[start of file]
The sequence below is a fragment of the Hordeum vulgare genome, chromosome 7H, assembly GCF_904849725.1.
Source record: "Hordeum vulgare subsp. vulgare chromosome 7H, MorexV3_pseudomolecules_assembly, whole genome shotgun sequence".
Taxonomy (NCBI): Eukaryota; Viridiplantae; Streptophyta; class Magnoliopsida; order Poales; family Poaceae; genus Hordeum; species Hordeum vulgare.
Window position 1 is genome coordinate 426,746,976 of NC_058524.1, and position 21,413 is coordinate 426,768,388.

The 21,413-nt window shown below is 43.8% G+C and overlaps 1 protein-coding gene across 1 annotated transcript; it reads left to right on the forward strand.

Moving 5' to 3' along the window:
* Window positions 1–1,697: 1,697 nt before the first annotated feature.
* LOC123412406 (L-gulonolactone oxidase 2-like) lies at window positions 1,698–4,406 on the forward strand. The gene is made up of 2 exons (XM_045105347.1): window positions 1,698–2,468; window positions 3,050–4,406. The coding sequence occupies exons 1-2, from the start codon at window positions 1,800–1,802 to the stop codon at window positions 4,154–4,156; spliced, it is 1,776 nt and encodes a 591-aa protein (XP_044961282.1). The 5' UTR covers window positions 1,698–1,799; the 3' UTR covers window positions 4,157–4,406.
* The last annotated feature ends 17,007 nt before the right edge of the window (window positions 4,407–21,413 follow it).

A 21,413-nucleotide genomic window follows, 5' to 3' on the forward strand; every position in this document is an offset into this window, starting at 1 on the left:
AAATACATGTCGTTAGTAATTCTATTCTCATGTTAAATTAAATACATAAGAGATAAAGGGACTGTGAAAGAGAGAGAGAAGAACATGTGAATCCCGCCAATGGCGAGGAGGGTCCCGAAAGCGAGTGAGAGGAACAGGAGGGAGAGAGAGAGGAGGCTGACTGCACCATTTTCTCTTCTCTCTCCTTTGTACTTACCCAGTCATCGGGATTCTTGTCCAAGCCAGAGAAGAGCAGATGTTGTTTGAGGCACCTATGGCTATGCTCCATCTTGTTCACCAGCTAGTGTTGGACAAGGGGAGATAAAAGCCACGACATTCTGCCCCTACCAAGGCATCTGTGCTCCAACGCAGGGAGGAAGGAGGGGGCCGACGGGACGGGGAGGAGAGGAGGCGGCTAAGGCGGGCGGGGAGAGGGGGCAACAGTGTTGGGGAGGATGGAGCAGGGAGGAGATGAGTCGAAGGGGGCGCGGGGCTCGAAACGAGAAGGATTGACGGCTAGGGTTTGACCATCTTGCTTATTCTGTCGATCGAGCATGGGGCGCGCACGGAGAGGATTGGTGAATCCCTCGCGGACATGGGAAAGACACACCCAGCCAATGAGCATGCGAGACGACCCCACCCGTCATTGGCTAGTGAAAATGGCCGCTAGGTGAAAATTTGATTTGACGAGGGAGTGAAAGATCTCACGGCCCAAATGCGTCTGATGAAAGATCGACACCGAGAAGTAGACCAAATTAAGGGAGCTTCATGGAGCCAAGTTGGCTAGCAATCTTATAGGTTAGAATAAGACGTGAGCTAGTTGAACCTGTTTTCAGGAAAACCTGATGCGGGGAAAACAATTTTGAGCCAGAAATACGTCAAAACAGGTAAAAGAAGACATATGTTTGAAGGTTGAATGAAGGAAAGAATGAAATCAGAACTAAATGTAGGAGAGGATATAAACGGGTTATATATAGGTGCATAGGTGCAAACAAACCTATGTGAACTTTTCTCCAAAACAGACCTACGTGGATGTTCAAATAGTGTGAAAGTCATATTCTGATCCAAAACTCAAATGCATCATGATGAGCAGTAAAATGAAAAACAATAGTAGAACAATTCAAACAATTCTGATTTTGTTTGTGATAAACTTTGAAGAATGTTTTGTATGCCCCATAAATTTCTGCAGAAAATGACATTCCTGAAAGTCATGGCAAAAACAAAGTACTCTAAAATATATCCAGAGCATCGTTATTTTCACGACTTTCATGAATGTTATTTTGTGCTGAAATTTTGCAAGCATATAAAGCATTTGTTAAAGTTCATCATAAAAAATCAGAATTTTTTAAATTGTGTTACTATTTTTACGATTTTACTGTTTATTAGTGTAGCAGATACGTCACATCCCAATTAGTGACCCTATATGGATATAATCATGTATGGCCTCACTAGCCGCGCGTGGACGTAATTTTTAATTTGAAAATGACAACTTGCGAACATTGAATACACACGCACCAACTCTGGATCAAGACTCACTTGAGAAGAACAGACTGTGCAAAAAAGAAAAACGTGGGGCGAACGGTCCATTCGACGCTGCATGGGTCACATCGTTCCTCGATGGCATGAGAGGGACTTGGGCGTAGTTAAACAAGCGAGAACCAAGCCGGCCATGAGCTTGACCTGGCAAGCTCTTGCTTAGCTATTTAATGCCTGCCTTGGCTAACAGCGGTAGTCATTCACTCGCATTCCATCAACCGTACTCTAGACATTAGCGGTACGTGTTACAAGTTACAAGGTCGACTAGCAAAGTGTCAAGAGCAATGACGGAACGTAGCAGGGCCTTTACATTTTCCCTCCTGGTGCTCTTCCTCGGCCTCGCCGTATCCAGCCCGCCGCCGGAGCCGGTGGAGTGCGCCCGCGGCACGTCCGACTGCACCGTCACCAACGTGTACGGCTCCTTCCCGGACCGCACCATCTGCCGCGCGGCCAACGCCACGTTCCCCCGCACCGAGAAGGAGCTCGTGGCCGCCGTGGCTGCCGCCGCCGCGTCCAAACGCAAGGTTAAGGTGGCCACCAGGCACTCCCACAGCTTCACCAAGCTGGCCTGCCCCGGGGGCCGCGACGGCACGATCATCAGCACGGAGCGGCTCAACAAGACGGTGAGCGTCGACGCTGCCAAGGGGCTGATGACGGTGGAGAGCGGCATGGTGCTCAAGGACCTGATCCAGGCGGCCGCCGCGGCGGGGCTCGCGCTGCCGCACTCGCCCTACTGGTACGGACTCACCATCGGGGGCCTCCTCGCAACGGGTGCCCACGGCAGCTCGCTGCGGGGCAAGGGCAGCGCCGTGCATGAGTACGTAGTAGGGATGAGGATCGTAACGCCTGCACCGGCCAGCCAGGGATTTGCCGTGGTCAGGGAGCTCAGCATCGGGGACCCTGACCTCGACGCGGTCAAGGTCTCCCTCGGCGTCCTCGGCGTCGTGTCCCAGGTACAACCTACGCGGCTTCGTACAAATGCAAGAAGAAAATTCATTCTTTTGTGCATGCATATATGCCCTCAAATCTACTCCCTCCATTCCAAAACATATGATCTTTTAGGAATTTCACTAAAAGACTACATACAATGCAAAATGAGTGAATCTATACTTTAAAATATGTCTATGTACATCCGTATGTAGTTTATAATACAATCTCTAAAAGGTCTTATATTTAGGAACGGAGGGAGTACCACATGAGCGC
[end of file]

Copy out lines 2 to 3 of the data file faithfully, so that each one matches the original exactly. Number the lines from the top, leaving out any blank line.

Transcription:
Source record: "Hordeum vulgare subsp. vulgare chromosome 7H, MorexV3_pseudomolecules_assembly, whole genome shotgun sequence".
Taxonomy (NCBI): Eukaryota; Viridiplantae; Streptophyta; class Magnoliopsida; order Poales; family Poaceae; genus Hordeum; species Hordeum vulgare.